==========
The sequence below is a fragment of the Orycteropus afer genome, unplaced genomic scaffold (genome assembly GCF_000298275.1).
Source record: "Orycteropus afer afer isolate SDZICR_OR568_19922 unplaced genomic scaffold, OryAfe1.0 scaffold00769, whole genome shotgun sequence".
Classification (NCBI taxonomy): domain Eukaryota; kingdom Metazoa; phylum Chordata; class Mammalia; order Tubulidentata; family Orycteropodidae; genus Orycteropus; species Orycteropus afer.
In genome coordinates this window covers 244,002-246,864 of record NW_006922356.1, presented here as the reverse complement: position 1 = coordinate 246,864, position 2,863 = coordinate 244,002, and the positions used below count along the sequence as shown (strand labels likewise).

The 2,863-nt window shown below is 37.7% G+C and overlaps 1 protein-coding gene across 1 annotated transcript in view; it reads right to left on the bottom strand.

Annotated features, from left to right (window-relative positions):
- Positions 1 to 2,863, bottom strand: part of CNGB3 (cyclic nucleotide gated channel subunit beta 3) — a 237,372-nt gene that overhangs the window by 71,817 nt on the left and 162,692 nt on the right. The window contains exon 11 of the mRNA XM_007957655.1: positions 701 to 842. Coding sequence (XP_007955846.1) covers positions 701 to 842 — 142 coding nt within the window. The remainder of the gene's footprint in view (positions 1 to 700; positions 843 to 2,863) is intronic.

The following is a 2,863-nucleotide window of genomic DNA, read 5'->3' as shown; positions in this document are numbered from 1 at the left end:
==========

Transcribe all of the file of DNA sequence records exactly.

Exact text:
The sequence below is a fragment of the Orycteropus afer genome, unplaced genomic scaffold (genome assembly GCF_000298275.1).
Source record: "Orycteropus afer afer isolate SDZICR_OR568_19922 unplaced genomic scaffold, OryAfe1.0 scaffold00769, whole genome shotgun sequence".
Classification (NCBI taxonomy): domain Eukaryota; kingdom Metazoa; phylum Chordata; class Mammalia; order Tubulidentata; family Orycteropodidae; genus Orycteropus; species Orycteropus afer.
In genome coordinates this window covers 244,002-246,864 of record NW_006922356.1, presented here as the reverse complement: position 1 = coordinate 246,864, position 2,863 = coordinate 244,002, and the positions used below count along the sequence as shown (strand labels likewise).

The 2,863-nt window shown below is 37.7% G+C and overlaps 1 protein-coding gene across 1 annotated transcript in view; it reads right to left on the bottom strand.

Annotated features, from left to right (window-relative positions):
- Positions 1 to 2,863, bottom strand: part of CNGB3 (cyclic nucleotide gated channel subunit beta 3) — a 237,372-nt gene that overhangs the window by 71,817 nt on the left and 162,692 nt on the right. The window contains exon 11 of the mRNA XM_007957655.1: positions 701 to 842. Coding sequence (XP_007955846.1) covers positions 701 to 842 — 142 coding nt within the window. The remainder of the gene's footprint in view (positions 1 to 700; positions 843 to 2,863) is intronic.

The following is a 2,863-nucleotide window of genomic DNA, read 5'->3' as shown; positions in this document are numbered from 1 at the left end: